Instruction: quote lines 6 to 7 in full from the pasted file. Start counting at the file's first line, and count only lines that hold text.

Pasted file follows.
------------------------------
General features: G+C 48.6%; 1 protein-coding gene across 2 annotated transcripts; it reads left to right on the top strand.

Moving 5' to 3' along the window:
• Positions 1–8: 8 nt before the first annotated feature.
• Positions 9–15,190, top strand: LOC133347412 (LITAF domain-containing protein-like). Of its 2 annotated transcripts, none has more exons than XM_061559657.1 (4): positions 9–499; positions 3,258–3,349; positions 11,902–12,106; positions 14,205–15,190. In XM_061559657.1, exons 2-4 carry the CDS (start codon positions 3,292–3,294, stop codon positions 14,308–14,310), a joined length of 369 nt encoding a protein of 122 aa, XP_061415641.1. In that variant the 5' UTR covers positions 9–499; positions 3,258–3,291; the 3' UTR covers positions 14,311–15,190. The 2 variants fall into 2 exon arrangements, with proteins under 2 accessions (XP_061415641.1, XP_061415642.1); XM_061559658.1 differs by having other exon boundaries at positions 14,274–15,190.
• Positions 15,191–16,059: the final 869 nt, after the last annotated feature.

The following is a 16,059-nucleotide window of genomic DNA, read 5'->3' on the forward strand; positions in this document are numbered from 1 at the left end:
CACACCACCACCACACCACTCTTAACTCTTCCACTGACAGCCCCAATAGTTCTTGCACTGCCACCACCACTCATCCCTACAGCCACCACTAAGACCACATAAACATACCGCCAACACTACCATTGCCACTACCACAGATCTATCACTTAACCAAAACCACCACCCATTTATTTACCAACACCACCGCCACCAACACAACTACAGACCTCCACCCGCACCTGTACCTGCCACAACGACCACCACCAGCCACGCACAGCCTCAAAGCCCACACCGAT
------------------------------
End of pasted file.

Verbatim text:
The following is a 16,059-nucleotide window of genomic DNA, read 5'->3' on the forward strand; positions in this document are numbered from 1 at the left end:
CACACCACCACCACACCACTCTTAACTCTTCCACTGACAGCCCCAATAGTTCTTGCACTGCCACCACCACTCATCCCTACAGCCACCACTAAGACCACATAAACATACCGCCAACACTACCATTGCCACTACCACAGATCTATCACTTAACCAAAACCACCACCCATTTATTTACCAACACCACCGCCACCAACACAACTACAGACCTCCACCCGCACCTGTACCTGCCACAACGACCACCACCAGCCACGCACAGCCTCAAAGCCCACACCGAT